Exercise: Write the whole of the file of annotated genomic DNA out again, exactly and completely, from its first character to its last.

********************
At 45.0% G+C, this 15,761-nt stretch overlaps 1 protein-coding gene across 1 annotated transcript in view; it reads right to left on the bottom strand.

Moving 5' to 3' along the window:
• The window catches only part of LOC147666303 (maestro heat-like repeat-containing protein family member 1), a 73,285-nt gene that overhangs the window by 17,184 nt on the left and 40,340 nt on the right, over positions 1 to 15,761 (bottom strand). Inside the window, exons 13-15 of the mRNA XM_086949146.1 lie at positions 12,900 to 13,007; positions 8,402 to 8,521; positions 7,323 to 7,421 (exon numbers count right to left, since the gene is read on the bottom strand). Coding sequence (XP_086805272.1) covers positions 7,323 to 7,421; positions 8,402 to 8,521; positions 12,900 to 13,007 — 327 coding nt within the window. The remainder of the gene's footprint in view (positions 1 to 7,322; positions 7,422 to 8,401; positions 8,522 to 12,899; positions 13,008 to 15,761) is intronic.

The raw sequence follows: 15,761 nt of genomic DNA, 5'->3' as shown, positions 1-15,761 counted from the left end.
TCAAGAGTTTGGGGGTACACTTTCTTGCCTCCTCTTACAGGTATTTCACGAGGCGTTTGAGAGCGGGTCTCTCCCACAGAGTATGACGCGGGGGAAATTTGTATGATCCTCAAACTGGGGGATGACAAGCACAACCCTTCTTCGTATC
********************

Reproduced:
At 45.0% G+C, this 15,761-nt stretch overlaps 1 protein-coding gene across 1 annotated transcript in view; it reads right to left on the bottom strand.

Moving 5' to 3' along the window:
• The window catches only part of LOC147666303 (maestro heat-like repeat-containing protein family member 1), a 73,285-nt gene that overhangs the window by 17,184 nt on the left and 40,340 nt on the right, over positions 1 to 15,761 (bottom strand). Inside the window, exons 13-15 of the mRNA XM_086949146.1 lie at positions 12,900 to 13,007; positions 8,402 to 8,521; positions 7,323 to 7,421 (exon numbers count right to left, since the gene is read on the bottom strand). Coding sequence (XP_086805272.1) covers positions 7,323 to 7,421; positions 8,402 to 8,521; positions 12,900 to 13,007 — 327 coding nt within the window. The remainder of the gene's footprint in view (positions 1 to 7,322; positions 7,422 to 8,401; positions 8,522 to 12,899; positions 13,008 to 15,761) is intronic.

The raw sequence follows: 15,761 nt of genomic DNA, 5'->3' as shown, positions 1-15,761 counted from the left end.
TCAAGAGTTTGGGGGTACACTTTCTTGCCTCCTCTTACAGGTATTTCACGAGGCGTTTGAGAGCGGGTCTCTCCCACAGAGTATGACGCGGGGGAAATTTGTATGATCCTCAAACTGGGGGATGACAAGCACAACCCTTCTTCGTATC